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Name: People v. Carrillo (2024) 100 Cal.App.5th 793
Case #: F084751
Court: CA Court of Appeal
District 5 DCA
Opinion Date: 03/15/2024

A motion to vacate a conviction or sentence under Penal Code section 1473.7 may be based on the defendant’s failure to meaningfully understand or defend against the adverse immigration consequences of a probation violation. In 2002, after a trial, Carrillo was convicted of assault with a firearm and sentenced to probation and 301 days in jail. In 2007, Carrillo admitted a violation of probation, and was sentenced to 90 days consecutive. Because defendant’s total sentence (391 days) now exceeded one year due to the probation violation and was now an “aggravated felony” (a crime of violence for which the term of imprisonment was at least one year), in 2016 the DHS began removal proceedings. Carrillo filed a section 1473.7 motion to vacate his conviction, arguing that he might have made different decisions regarding trial if he had known about the immigration consequences. Finding no prejudice, the trial court denied the motion. Carrillo appealed. Held: Affirmed, but denial modified to be without prejudice. In 2021, the Legislature amended section 1473.7 to permit a motion to vacate due to prejudicial error damaging the defendant’s ability to meaningfully understand or defend against adverse immigration consequences of a “conviction or sentence,” as opposed to a “plea of guilty or nolo contendere.” (§ 1473.7(a)(1).) To align with federal immigration law, the word “sentence” used in subdivision (a)(1) encompasses the entire “term of imprisonment,” and includes additional incarceration imposed for a probation violation. Here, Carrillo demonstrated a lack of meaningful understanding of potential immigration consequences at the time he decided to go to trial up to his April 2002 sentencing. Carrillo did not address whether there was a misunderstanding of the immigration consequences of his 2007 probation violation admission or sentencing, so the court made no findings as to these.

When a defendant loses at trial or admits a probation violation, prejudice may be established by demonstrating that, had the defendant been aware of the immigration consequences, there is a reasonable probability the defendant would have “taken a different path” with a more favorable outcome. To obtain relief under section 1473.7, a defendant must also demonstrate that the error was prejudicial. The Court of Appeal adapted the prejudice analysis in People v. Vivar (2021) 11 Cal.5th 510 to the circumstances of this case and concluded that a defendant who decides to go to trial, loses, and is sentenced can establish prejudice for purposes of section 1473.7(a)(1) by showing there is a reasonable probability that (1) he or she would have taken a different path in defending against the sentence and (2) the alternate path would have resulted in an immigration-neutral outcome. Similarly, a defendant establishes prejudice for purposes of section 1473.7(a)(1) by showing there is a reasonable probability that (1) he or she would have taken a different path in defending against the time imposed for a probation violation and (2) the alternate path would have resulted in a more favorable outcome under immigration law. Here, focusing only on his decision to go to trial, Carrillo did not establish a reasonable probability that he would have pursued additional defenses or that there was an immigration-safe plea available. Further, Carrillo’s motion did not address whether he could have taken a different path regarding the 2002 sentence, the 2007 probation violation admission, or the 2007 additional period of incarceration. Therefore, the trial court correctly determined that the grounds presented in Carrillo’s motion did not entitle him to relief.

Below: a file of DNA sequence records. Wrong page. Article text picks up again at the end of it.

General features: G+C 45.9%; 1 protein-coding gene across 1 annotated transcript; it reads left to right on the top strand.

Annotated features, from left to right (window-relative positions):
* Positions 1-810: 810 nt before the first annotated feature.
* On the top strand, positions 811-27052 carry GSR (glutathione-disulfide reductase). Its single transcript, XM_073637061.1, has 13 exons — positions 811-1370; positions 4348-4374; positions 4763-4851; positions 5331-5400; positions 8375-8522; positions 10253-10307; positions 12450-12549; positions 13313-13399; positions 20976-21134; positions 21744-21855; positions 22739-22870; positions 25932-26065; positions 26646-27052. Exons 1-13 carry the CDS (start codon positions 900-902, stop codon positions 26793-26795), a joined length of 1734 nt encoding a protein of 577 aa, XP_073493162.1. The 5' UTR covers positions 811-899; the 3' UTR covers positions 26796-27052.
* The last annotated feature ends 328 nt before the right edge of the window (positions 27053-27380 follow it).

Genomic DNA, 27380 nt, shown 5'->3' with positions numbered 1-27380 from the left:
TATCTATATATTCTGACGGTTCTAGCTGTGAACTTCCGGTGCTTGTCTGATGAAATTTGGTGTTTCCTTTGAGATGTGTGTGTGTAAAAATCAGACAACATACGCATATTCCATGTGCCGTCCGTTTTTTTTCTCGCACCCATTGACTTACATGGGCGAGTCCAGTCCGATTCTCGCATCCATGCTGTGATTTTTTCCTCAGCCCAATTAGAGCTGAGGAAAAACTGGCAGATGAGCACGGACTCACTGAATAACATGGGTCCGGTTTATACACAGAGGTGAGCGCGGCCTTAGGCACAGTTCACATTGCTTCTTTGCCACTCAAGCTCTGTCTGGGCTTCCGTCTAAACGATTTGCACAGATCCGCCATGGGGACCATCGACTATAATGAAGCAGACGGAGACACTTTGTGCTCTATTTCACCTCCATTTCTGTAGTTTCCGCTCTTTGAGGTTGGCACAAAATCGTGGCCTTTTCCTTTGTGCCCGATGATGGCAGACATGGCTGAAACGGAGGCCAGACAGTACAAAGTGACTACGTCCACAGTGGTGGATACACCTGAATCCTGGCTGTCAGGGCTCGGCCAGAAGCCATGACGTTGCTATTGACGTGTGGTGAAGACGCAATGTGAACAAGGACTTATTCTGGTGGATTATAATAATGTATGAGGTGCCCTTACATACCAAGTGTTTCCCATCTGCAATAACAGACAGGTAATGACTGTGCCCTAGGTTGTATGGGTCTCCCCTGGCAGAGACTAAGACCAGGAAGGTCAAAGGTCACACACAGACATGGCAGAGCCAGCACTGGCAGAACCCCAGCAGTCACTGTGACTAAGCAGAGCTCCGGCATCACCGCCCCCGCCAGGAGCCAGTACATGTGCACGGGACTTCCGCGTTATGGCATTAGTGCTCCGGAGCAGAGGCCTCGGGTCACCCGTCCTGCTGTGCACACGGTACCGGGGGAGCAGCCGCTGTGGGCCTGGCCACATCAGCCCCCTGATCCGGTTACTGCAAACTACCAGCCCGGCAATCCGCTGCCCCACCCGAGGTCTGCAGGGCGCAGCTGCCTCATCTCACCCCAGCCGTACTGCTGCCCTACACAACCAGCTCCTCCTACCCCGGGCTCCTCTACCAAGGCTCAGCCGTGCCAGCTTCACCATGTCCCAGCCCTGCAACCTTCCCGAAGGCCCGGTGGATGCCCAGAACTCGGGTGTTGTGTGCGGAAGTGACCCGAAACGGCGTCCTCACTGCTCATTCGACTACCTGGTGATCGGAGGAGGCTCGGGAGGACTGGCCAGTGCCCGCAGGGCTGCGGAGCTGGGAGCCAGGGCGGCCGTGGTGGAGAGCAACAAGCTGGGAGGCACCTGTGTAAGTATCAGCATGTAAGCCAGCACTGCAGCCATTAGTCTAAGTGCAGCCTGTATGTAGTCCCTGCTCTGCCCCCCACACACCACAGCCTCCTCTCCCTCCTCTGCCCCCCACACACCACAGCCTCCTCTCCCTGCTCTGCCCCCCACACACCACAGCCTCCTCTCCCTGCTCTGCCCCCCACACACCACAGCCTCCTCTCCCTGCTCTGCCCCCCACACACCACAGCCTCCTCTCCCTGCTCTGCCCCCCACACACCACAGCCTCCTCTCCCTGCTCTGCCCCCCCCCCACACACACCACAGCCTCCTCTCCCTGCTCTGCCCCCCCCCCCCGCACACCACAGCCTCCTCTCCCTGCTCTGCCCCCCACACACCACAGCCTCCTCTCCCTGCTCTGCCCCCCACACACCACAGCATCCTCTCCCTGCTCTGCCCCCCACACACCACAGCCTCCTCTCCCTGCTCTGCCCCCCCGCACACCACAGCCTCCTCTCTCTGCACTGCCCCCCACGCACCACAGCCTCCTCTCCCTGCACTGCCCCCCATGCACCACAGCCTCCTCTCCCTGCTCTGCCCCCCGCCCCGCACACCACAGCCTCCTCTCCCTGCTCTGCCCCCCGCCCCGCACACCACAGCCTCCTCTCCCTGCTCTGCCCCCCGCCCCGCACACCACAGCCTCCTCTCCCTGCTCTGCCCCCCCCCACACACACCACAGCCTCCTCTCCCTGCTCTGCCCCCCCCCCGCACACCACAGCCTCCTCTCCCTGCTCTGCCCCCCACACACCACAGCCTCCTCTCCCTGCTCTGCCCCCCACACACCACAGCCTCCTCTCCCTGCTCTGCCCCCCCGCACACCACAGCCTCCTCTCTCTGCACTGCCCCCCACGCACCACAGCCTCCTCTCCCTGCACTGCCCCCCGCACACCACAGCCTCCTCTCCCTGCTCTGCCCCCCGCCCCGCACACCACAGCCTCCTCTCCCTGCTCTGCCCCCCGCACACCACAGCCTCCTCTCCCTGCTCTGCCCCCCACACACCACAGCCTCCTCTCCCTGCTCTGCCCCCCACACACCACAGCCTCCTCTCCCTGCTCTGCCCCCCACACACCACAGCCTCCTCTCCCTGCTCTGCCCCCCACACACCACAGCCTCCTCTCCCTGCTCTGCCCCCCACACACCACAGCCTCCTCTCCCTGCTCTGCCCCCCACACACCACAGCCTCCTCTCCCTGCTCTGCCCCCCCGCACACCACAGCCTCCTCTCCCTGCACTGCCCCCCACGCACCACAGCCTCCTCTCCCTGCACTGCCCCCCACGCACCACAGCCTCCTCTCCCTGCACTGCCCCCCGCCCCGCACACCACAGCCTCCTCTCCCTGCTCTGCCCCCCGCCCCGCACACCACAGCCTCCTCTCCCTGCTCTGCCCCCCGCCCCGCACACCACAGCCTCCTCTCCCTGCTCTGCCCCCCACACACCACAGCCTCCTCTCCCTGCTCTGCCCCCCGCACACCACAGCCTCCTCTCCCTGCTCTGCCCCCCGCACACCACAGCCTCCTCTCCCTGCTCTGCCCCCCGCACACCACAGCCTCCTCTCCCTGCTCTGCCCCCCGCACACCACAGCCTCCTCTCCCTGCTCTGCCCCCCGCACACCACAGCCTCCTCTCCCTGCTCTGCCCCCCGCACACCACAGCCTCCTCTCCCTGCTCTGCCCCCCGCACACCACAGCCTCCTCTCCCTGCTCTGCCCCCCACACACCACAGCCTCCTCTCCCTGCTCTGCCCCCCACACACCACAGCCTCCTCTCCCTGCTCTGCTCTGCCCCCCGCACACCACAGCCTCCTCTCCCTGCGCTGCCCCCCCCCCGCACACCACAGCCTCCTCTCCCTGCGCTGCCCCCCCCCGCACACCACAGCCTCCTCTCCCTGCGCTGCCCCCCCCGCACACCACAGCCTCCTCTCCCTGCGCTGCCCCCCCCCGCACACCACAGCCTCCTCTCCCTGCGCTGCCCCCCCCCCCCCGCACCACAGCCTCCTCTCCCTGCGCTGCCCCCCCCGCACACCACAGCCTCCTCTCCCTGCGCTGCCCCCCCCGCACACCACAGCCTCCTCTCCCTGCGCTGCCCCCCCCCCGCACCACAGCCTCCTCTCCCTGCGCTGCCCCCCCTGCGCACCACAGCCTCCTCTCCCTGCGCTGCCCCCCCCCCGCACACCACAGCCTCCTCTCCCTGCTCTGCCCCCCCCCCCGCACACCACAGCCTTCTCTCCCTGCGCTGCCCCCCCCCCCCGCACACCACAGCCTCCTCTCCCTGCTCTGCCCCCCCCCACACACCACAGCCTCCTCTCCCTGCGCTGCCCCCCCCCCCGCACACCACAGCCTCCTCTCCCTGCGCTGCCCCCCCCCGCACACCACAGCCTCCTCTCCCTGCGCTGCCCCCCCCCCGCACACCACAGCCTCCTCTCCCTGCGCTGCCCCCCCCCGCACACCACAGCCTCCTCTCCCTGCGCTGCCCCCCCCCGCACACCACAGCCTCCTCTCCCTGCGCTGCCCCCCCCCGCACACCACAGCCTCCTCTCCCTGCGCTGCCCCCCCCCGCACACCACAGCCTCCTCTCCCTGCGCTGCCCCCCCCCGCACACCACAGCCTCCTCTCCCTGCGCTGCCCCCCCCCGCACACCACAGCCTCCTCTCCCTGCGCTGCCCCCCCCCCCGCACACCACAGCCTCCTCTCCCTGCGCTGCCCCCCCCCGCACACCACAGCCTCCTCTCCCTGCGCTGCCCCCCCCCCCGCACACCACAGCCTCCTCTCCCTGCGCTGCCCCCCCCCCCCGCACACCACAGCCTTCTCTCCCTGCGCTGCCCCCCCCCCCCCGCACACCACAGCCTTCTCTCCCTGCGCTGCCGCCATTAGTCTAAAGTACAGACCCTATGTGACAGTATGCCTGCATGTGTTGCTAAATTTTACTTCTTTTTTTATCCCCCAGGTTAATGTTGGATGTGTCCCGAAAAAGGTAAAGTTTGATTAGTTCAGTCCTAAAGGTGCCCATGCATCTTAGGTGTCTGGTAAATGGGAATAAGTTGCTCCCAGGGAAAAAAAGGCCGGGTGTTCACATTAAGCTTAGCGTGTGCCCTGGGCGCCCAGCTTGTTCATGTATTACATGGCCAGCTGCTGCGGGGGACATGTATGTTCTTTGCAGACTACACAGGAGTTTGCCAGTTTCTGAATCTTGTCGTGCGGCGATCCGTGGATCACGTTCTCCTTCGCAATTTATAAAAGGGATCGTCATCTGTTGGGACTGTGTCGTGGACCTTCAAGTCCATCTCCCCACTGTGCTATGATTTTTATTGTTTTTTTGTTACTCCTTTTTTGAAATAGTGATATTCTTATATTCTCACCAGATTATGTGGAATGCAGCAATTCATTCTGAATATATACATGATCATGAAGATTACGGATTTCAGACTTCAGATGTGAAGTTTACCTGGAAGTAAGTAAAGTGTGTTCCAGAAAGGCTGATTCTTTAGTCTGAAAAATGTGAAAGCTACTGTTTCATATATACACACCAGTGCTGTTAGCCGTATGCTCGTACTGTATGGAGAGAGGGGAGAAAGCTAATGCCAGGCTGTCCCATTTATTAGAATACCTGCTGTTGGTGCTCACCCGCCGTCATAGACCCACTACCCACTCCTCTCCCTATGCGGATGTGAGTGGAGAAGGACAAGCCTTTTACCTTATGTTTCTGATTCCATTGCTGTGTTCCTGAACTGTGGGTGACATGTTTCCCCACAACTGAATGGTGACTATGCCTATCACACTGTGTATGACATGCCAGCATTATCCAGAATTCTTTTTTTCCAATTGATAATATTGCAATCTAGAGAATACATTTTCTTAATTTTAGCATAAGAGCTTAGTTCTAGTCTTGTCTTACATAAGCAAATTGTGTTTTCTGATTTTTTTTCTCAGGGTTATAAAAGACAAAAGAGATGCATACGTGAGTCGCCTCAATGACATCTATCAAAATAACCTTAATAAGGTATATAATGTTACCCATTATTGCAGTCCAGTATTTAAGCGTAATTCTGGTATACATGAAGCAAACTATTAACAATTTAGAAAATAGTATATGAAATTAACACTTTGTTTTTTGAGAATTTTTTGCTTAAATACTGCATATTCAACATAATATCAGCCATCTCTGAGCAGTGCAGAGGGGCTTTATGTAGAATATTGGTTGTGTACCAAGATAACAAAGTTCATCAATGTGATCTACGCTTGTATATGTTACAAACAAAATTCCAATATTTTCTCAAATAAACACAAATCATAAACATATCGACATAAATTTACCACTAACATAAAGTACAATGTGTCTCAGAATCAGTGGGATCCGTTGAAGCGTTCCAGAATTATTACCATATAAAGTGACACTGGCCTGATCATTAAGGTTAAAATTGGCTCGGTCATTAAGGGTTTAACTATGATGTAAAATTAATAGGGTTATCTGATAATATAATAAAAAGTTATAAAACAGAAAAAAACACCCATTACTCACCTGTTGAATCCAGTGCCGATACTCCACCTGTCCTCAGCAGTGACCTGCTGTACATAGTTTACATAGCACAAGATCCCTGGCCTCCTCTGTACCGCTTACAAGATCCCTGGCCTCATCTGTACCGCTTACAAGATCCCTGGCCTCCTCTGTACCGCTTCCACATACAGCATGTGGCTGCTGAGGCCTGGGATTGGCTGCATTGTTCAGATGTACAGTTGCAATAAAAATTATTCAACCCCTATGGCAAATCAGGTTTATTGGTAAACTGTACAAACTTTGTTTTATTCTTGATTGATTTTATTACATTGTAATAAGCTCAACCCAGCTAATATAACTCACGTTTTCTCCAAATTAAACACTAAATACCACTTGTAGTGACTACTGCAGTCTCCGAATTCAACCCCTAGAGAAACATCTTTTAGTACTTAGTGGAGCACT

Carrillo may file a new motion under section 1473.7, despite not originally pursuing all the available grounds for relief, because no judicial decision had interpreted the scope of the 2021 amendment. When Carrillo filed and argued his motion, no published decision had described how the amendment to section 1473.7 applied to a conviction that became an aggravated felony only after a probation violation was admitted and the time imposed for that violation caused the total term of imprisonment to exceed one year. Nor had any published decision explained that the 2021 amendment abrogated the determination in People v. Cruz-Lopez (2018) 27 Cal.App.5th 212 that section 1473.7 could not be used to challenge the admission of a probation violation. Accordingly, the court modified the order denying relief to be without prejudice to Carrillo pursuing theories of prejudicial error that were not raised in his original motion and had not been explicitly recognized in a published judicial decision, such as his admission of the 2007 probation violation, his failure to defend against a term of incarceration of more than 63 days for that violation, or both.